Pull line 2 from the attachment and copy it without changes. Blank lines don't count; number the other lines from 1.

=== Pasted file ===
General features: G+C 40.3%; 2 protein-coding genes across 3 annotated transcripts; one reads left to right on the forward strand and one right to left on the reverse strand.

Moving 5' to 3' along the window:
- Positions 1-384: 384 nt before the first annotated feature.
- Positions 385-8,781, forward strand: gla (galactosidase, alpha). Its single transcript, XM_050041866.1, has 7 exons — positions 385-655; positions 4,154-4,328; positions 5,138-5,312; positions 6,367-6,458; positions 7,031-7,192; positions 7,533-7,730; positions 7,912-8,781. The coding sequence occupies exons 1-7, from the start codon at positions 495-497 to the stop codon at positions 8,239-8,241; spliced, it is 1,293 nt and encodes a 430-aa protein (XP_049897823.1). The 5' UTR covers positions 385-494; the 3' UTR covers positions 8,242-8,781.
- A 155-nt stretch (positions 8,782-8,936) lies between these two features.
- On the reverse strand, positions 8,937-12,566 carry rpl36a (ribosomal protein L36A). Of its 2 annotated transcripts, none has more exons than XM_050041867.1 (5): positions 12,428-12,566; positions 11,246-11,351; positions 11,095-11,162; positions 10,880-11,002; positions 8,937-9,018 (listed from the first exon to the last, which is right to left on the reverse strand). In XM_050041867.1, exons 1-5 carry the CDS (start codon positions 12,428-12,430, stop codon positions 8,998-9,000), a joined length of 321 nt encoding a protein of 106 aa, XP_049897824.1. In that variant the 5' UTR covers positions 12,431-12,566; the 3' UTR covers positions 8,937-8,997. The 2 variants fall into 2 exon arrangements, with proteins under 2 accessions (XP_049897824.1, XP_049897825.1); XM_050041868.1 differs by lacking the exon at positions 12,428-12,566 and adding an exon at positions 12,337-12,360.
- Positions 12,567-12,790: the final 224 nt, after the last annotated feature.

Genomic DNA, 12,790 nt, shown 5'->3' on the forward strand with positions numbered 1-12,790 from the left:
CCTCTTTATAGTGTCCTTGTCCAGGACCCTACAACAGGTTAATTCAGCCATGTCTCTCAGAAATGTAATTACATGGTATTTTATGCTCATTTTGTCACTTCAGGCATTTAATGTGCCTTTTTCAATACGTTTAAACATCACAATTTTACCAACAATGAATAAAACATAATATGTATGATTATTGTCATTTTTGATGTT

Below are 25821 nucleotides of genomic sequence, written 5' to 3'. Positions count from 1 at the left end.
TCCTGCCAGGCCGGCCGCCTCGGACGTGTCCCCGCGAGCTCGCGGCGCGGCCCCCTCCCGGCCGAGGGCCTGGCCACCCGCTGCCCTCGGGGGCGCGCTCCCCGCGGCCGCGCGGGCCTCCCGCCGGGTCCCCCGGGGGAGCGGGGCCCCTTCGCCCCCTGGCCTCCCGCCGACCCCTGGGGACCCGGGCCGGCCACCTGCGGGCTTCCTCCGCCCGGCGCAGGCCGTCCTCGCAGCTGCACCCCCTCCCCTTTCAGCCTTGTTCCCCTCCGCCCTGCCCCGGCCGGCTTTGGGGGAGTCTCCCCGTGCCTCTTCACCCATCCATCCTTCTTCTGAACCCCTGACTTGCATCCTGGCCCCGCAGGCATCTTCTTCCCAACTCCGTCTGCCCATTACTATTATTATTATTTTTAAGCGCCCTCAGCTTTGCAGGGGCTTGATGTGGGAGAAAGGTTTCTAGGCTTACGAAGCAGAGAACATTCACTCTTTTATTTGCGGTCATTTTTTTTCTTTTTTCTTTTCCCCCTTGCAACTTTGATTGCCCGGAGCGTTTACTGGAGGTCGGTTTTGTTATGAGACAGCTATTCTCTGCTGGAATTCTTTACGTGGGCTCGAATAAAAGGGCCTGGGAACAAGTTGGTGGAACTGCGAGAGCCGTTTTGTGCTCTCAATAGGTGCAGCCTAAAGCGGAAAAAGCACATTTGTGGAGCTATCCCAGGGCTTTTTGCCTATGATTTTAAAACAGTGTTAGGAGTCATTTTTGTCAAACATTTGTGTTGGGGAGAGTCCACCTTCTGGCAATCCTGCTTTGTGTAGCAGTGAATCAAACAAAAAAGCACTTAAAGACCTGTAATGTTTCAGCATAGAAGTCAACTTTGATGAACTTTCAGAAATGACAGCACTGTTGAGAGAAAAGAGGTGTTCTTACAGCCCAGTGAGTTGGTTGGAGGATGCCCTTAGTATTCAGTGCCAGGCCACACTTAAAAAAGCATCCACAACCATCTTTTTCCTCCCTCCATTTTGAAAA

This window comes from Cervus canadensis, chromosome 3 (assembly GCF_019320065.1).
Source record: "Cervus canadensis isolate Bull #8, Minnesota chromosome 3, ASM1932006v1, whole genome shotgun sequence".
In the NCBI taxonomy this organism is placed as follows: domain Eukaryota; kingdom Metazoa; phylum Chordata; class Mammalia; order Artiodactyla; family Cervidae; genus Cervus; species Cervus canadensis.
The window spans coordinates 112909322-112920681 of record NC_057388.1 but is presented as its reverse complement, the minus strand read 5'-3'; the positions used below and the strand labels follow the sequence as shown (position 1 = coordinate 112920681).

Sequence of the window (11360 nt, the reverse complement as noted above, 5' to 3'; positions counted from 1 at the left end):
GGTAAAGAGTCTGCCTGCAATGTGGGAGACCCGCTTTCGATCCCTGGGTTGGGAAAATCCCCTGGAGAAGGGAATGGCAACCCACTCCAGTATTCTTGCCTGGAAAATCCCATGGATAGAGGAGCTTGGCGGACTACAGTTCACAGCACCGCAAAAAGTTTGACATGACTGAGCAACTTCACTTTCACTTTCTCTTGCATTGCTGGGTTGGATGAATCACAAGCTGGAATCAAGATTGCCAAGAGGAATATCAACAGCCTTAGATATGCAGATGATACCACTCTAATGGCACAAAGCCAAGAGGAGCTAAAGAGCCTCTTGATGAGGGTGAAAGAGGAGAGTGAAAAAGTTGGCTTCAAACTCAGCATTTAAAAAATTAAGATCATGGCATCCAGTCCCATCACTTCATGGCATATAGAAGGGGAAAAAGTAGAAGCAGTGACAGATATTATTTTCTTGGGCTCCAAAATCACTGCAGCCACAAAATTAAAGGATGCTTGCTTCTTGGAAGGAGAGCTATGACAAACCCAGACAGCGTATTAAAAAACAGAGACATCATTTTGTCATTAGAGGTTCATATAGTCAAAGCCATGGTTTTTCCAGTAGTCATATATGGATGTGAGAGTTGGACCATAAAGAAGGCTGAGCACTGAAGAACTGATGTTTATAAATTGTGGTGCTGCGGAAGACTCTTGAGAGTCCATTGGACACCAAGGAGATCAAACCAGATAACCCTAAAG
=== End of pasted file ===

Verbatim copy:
Moving 5' to 3' along the window: